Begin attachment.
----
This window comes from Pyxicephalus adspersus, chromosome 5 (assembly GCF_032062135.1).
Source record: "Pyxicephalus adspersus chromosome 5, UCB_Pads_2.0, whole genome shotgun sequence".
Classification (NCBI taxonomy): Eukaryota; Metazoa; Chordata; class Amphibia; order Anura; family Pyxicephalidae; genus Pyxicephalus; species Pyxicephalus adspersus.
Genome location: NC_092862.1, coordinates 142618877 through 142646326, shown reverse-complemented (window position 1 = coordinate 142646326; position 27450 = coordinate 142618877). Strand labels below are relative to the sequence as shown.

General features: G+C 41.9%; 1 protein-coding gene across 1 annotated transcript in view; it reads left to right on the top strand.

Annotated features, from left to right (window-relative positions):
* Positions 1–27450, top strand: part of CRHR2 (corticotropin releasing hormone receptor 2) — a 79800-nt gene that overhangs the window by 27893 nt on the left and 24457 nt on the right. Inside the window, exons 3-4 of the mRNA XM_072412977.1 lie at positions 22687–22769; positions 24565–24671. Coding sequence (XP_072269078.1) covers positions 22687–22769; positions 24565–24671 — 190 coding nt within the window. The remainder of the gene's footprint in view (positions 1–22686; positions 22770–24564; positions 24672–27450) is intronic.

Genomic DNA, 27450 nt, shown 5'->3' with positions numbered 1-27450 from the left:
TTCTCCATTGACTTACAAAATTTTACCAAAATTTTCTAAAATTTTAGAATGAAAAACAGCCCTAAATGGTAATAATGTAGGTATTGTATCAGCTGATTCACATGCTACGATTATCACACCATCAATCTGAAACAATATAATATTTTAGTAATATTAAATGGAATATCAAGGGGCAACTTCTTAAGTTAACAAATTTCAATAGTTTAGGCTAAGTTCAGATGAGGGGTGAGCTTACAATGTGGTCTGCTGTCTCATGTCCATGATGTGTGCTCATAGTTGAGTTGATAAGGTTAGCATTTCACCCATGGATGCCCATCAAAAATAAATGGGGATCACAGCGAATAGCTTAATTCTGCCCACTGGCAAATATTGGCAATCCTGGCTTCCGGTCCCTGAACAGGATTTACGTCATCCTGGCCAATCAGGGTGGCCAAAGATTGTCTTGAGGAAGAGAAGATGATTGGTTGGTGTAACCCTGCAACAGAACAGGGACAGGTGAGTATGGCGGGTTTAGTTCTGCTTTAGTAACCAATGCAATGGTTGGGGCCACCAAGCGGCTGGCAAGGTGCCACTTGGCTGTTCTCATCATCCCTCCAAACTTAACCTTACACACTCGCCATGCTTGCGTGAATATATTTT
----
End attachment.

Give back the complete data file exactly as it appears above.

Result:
This window comes from Pyxicephalus adspersus, chromosome 5 (assembly GCF_032062135.1).
Source record: "Pyxicephalus adspersus chromosome 5, UCB_Pads_2.0, whole genome shotgun sequence".
Classification (NCBI taxonomy): Eukaryota; Metazoa; Chordata; class Amphibia; order Anura; family Pyxicephalidae; genus Pyxicephalus; species Pyxicephalus adspersus.
Genome location: NC_092862.1, coordinates 142618877 through 142646326, shown reverse-complemented (window position 1 = coordinate 142646326; position 27450 = coordinate 142618877). Strand labels below are relative to the sequence as shown.

General features: G+C 41.9%; 1 protein-coding gene across 1 annotated transcript in view; it reads left to right on the top strand.

Annotated features, from left to right (window-relative positions):
* Positions 1–27450, top strand: part of CRHR2 (corticotropin releasing hormone receptor 2) — a 79800-nt gene that overhangs the window by 27893 nt on the left and 24457 nt on the right. Inside the window, exons 3-4 of the mRNA XM_072412977.1 lie at positions 22687–22769; positions 24565–24671. Coding sequence (XP_072269078.1) covers positions 22687–22769; positions 24565–24671 — 190 coding nt within the window. The remainder of the gene's footprint in view (positions 1–22686; positions 22770–24564; positions 24672–27450) is intronic.

Genomic DNA, 27450 nt, shown 5'->3' with positions numbered 1-27450 from the left:
TTCTCCATTGACTTACAAAATTTTACCAAAATTTTCTAAAATTTTAGAATGAAAAACAGCCCTAAATGGTAATAATGTAGGTATTGTATCAGCTGATTCACATGCTACGATTATCACACCATCAATCTGAAACAATATAATATTTTAGTAATATTAAATGGAATATCAAGGGGCAACTTCTTAAGTTAACAAATTTCAATAGTTTAGGCTAAGTTCAGATGAGGGGTGAGCTTACAATGTGGTCTGCTGTCTCATGTCCATGATGTGTGCTCATAGTTGAGTTGATAAGGTTAGCATTTCACCCATGGATGCCCATCAAAAATAAATGGGGATCACAGCGAATAGCTTAATTCTGCCCACTGGCAAATATTGGCAATCCTGGCTTCCGGTCCCTGAACAGGATTTACGTCATCCTGGCCAATCAGGGTGGCCAAAGATTGTCTTGAGGAAGAGAAGATGATTGGTTGGTGTAACCCTGCAACAGAACAGGGACAGGTGAGTATGGCGGGTTTAGTTCTGCTTTAGTAACCAATGCAATGGTTGGGGCCACCAAGCGGCTGGCAAGGTGCCACTTGGCTGTTCTCATCATCCCTCCAAACTTAACCTTACACACTCGCCATGCTTGCGTGAATATATTTT